On Friday, the Toronto Blue Jays signed Canadian pitcher Phillippe Aumont, fresh off a gold medal performance with the national team at the Pan Am Games where he threw 13.0 scoreless innings. The 26-year old was the 11th overall pick in the 2007 MLB Draft by the Seattle Mariners, making him the third-highest Canadian to ever be drafted at the time.
Aumont quickly established himself as a top prospect in the Mariners system, his 6’7″ frame an imposing image atop the mound. Though his mechanics were expected to take longer than normal to grow into his body, Aumont profiled as a top-of-the-rotation starter, maybe a dominant closer if that didn’t pan out.
Fast forward to June 19th of this year, where Aumont was recalled by the Philadelphia Phillies from AAA to make a spot start. Aumont lasted 4.0 innings that day, allowing six earned runs and walking seven batters. Even through the detachment of a television set, the scene was uncomfortable. Not only had Aumont failed to reach his once-stratospheric potential, he’d become this.
After being designated for assignment the next day, Aumont declined a trip back to AAA LeHigh Valley, where he had become a mainstay. Instead, he went home. The Blue Jays called, others did too, and Aumont said no.
Home, for Aumont, has never been a word that is simply defined. Many baseball personnel were curious about Aumont leading into the 2007 MLB Draft as he was living with guardians, but little was known about his upbringing or biological parents. In this fantastic profile by Callum Hughson of Mopup Duty, we learn the story of struggle and vulnerability that built a young Aumont.
From a “broken home”, Aumont was put into foster care at age 13 and lived in an area of Gatineau, Quebec that he describes to Hughson as a “ghetto”. For much of his youth, the future star was headed down an entirely different path.
"“It was a pretty rough place,” Aumont said. “There’s lots of drugs and lots of bad kids. I was going in that direction, and I finally realized that’s not what I want to do. I took soft drugs and then I was involved in some small-time robberies. I was on the wrong track. Two or three of my chums from back then became vegetables because of drugs. Others are totally lost. I wanted a better life. I wanted a future. At one point, I had the willpower to say no.”"
At 14, Aumont was moved from foster care to live with Stephane Petronzio, a baseball coach who was simultaneously in awe of the young teen’s talent, and in fear of the life he had begun on the streets. “We wanted to get him off the street,” Petronzio said. “Our first objective was to make him a good man. Baseball was secondary.”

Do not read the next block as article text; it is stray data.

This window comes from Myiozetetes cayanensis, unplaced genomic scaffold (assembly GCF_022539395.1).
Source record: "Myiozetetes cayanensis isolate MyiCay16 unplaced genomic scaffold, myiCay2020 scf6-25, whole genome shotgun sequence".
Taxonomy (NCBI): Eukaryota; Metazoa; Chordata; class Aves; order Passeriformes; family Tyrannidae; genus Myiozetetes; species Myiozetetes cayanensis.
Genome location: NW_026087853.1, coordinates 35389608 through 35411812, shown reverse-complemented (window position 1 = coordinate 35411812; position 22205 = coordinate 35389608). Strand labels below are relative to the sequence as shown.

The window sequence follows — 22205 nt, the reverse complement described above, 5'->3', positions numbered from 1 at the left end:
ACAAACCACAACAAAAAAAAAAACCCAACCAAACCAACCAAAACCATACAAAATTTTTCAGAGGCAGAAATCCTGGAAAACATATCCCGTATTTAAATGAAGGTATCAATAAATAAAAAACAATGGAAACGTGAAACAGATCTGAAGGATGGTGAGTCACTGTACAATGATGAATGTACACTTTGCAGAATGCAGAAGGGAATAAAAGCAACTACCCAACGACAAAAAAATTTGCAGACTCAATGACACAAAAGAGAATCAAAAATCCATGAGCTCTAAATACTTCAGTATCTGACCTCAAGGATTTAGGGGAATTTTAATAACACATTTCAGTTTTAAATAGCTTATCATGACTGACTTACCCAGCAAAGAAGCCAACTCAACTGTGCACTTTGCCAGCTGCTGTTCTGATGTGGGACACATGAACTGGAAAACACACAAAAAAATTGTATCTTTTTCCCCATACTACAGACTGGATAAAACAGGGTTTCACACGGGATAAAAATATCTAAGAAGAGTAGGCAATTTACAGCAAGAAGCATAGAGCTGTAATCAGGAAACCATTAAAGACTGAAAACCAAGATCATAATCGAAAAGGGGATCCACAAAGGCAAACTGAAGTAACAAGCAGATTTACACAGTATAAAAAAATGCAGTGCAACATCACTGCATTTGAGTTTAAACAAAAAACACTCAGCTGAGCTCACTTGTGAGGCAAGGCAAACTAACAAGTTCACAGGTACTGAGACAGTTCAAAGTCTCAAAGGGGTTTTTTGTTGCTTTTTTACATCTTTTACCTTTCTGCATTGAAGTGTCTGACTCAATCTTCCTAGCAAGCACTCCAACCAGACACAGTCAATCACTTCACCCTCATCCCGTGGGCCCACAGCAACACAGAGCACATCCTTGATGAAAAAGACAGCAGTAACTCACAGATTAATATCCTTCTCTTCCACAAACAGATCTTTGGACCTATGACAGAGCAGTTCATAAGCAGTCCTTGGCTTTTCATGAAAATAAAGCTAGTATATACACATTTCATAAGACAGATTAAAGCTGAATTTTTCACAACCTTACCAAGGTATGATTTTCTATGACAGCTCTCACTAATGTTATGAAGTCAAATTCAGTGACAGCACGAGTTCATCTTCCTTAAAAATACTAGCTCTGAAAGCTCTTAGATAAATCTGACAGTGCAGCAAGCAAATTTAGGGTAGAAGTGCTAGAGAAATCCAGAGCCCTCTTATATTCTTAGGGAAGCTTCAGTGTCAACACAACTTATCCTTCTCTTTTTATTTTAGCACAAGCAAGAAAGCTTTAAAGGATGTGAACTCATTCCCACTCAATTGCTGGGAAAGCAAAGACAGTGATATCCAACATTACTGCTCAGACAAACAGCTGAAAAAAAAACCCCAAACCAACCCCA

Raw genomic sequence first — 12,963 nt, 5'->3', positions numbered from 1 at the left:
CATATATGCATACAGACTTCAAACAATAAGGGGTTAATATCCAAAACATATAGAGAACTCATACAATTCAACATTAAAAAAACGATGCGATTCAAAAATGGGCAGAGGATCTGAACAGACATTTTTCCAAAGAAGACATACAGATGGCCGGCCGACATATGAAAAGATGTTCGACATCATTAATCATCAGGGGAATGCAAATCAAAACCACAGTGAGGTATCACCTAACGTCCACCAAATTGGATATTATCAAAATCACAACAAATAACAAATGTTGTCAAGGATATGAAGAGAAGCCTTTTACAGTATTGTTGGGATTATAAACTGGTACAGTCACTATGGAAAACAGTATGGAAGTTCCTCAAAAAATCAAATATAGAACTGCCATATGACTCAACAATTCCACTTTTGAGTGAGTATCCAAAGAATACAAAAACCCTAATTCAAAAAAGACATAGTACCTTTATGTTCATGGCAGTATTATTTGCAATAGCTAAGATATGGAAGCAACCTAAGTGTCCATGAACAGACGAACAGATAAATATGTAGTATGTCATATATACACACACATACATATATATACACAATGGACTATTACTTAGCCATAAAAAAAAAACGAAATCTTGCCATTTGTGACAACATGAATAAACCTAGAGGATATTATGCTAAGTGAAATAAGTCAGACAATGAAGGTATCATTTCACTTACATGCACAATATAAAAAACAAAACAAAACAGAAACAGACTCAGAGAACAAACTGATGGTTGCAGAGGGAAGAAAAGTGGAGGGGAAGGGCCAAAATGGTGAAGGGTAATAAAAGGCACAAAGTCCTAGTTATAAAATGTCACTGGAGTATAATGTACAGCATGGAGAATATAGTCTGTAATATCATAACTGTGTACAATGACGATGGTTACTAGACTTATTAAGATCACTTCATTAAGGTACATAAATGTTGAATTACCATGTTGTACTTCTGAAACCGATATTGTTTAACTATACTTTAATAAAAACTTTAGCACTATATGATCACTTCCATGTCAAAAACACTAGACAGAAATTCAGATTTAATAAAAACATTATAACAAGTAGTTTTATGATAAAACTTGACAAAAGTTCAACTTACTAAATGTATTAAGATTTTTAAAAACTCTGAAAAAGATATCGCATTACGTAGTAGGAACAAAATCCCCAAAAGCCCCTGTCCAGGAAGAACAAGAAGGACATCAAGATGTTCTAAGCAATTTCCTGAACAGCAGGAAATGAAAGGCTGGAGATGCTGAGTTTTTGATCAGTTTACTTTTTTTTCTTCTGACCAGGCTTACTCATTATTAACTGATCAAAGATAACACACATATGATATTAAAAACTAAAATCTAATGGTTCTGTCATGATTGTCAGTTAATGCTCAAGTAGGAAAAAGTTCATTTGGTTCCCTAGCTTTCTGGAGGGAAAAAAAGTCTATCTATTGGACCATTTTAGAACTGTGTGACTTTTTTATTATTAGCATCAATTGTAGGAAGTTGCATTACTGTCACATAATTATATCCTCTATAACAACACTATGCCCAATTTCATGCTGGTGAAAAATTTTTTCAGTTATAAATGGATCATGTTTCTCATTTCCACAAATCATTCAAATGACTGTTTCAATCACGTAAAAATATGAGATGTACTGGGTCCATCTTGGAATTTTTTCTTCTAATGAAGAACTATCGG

Aumont drew American scouts across the border in droves, fascinated by the uncanny physical specimen before them who possessed long-term potential to dream on. After being selected 11th overall by the Mariners, Aumont signed a contract for $1.9 million. So far from the ghetto of Gatineau.
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Early in 2009, the Canadian had his coming-out party. Just 20 years old at the time, Aumont was named to Team Canada for the World Baseball Classic. Down 6-4 to the United States of America with the bases loaded, in he lumbered from the bullpen, a fresh-faced prospect without a word of English to link him to many of his teammates
“I couldn’t speak a word,” Aumont told Tyler Kepner of the New York Times. Looking at the three names due up to face Aumont, no translation was needed. David Wright. Kevin Youkilis, Curtis Granderson.
After breaking Wright’s bat and striking out Youkilis, Aumont was left with Curtis Granderson, one of the most talented hitters in the game in the prime of his career. With two strikes, the Canadian catcher signalled for a fastball.
Aumont, the kid, shook his catcher off. Instead, he would throw a curveball, striking out Granderson with a violent snap. “The fact that he’s young and he’s coming right at you in that situation, I tip my hat to him,” Granderson told Kepner at the time.
The catcher that Aumont shook off? Russell Martin.
There Aumont stood, towering over his competition. The future of Canadian pitching was being showcased on the world stage, set to lead a Mariners rotation alongside Felix Hernandez and Brandon Morrow for years to come. That inning, in hindsight, proved to be the high point of his career.
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Following that 2009 season, a December trade would send Aumont from the Mariners to the Phillies as the centrepiece of a package for Cliff Lee, just one year removed from winning a Cy Young Award at age 29.
The Phillies attempted to integrate Aumont into their Major League roster on several occasions, but were repeatedly unsuccessful. He landed at AAA LeHigh Valley in mid-2011, and that is where he has spent the majority of his time since. Aumont appeared in 140 games there, primarily as a reliever, before the Phillies converted him back into the rotation prior to his final chance in June. Over four MLB seasons, his career statistics show just 43.2 innings pitched with a 6.80 ERA.
Now, albeit with a thump, Aumont has landed. Perhaps he needed the experience with Team Canada in the Pan Am Games before returning his sights to pro ball, or perhaps the championship restored his belief in the game entirely. The right-hander will report to the bullpen of AAA Buffalo in the coming days to begin again. Now that Aumont has hit rock bottom professionally, we can consider this his first shot at a second chance.
It’s entirely likely that we will never see him don the MLB colors in Toronto. While his physical makeup and memories of tantalizing potential leave a light of hope dimly lit in the corner, Aumont remains a blindfolded shot in the dark.
Perhaps the past month has not been rock bottom for the Canadian, though. That is a point that came long ago for him, in a Gatineau ghetto. This is baseball, nothing more. Aumont has overcome much greater odds than this.